A lot of you reading these words came to The Cycling Independent after a decade and a bit more of reading Red Kite Prayer. For everyone else, the occasional references to RKP might be confusing, so here is something I wrote about RKP very near the transition from that site to this one, and maybe it puts more of what we do here in context.
I’m probably not in control of my own life really, right? Somewhere between strict determinism and inertia there are forces beyond my control and beyond my ken that have delivered me to a place that I never expected and certainly don’t deserve to be. Maybe if I’m grateful then I become, somehow, worthy.
I should back up.
I really don’t know what I was thinking, writing to a guy I didn’t know who had just started a new blog, wondering if he’d run a piece I was working on, but as it turned out that was the tipping of a domino that cascaded through my life, changed everything, and brought me here, to this weird moment.
I was obsessed with cycling, and I wanted to read things that expressed what I felt about riding a bike. That’s when I discovered Belgium Knee Warmers, written by a guy who called himself Radio Freddy. Freddy was in tune with the zeitgeist in a serious way. He knew how tall your socks were supposed to be, and also didn’t care. He could reminisce about races decades past and describe what it felt like to turn yourself inside out on a long climb. BKW caught lightning in a bottle. It was the deep dive on cycling culture I craved, and it didn’t take itself too seriously. Even the name is an inside joke. Belgium Knee Warmers is a term for embrocation, the grease the toughest riders slather on their legs for cold weather training, in lieu of tights or actual knee warmers.
Here’s a classic excerpt from Freddy’s work:
When the sh*t goes down and the screws are turned, we all wage the war against the ingress of doubt. Like cold, salty ocean water, doubt will find its way inside a breach and then… it’s only a matter of time before the ship goes down.
Later, Freddy was joined by another writer, Padraig, who brought more writerly polish to the project. He’d run his own cycling magazine. He’d been published across the industry, but he wasn’t stiff. He wasn’t anodyne like so many sportswriters. Together, the two of them educated me on so many of the finer points of the weird sub-culture that lives inside bike shops, bike races, and in the mind of a serious rider.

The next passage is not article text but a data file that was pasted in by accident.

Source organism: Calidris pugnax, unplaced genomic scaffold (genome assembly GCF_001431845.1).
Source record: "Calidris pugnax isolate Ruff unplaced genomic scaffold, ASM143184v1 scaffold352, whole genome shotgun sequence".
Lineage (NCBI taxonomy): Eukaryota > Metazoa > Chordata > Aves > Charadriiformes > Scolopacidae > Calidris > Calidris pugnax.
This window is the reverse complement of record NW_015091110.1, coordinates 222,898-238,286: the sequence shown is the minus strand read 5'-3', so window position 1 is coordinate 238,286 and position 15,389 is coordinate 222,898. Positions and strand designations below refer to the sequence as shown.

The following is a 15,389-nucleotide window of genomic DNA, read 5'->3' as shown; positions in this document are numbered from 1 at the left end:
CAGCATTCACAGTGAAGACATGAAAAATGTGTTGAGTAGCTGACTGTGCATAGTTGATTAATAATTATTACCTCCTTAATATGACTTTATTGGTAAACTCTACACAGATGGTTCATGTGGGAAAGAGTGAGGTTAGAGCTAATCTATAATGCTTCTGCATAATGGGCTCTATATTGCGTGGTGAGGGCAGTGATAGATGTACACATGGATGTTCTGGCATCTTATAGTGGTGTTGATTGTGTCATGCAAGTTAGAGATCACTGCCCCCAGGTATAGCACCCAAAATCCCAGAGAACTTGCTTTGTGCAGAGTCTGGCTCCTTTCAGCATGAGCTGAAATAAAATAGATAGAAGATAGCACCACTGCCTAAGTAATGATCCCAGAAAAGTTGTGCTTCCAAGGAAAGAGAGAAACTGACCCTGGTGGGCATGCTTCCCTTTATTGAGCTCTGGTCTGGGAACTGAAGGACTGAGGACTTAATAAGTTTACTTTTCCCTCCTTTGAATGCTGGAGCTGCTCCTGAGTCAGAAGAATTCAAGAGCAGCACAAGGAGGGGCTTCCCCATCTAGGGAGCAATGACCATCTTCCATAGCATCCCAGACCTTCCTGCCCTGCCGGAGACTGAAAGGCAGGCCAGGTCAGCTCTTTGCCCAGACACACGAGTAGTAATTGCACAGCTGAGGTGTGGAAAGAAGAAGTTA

When Padraig left BKW to start Red Kite Prayer I didn’t know what to think of it. To say it was like the Beatles breaking up is wrong, because BKW was only ever a cult band to begin with. It was more like when Uncle Tupelo became Wilco and Son Volt. If that doesn’t mean anything to you, then that’s probably right.
Later I would learn that Padraig started RKP because he was bursting with words. He had too much for it all to find its way into print or onto BKW. He needed RKP as an outlet for the riot of ideas bursting out of his fingertips. Right away I loved RKP too. The Red Kite Prayer, incidentally, is the prayer the breakaway rider in the lead of a race says at the 1km to go banner, the red kite, in hopes of staying away to the finish and winning the race.
Around that time I was, as I said, obsessed. I was devouring every bit of cycling history I could and had developed a particular love for the journalism of Samuel Abt, who covered the Tour de France for more than 30 years, writing for the New York Times and International Herald Tribune. Reading Abt’s pieces about races whose outcome I already knew was something special, because he brought the events and the characters to life in extraordinary ways. Even writing this, just now, I can see how odd my frame of mind was then. I was all the way down the wormhole.
That’s when I wrote to Padraig to see if he was interested in a sort of homage to Abt piece. I had been leaving comments on RKP posts for months, long, tortured rants, so he was aware of who I was, but I was surprised when he encouraged me to send him the piece. And then, quite curiously, but also thrillingly, he let me send him some more stuff. I had spent years writing about soccer as a freelancer, and I missed the rhythm of regular sports writing. Padraig and RKP gave me an outlet.
And then some big things happened.
I was looking to change careers. I had been in educational publishing, managing big textbook development projects, and I was burned out. I wanted to get into the bike business, and Padraig and Freddy helped me find a job at one of the best bike companies in the world (another story).
Freddy and I became friends. Padraig and I grew very close. We worked together and visited each other, and met up at industry events and out on the road. Then Outside Magazine named RKP the #1 Bike Blog on the internet. And via all that I learned so much more than I ever could have imagined and met so many great bike people all over the planet, and it’s sort of cliché to say that it changed my whole life, except that it did.
I had been desperate to escape corporate life, soul sick with the banality of it all, and those guys helped me do that. On top of that, they helped me see that there is a good life to be made from going outside, exploring in whatever way you can, and then writing about it.
It’s more than a decade since I wrote that first piece for RKP. More than 750 posts followed that one, including more than 500 of the Friday Group Ride, which morphed into TCI Friday. If you can’t be great, maybe try to be prolific?
Without RKP, I’m not here. I’m probably not writing about bikes anymore, and I’m probably not celebrating my second decade in the shambling circus of the bike industry. The Cycling Independent is its own project, one I frankly didn’t see the point of initially. Why not just keep going with RKP, but Padraig was right, and I stayed on his wheel and kept going, and here we are. Here we are.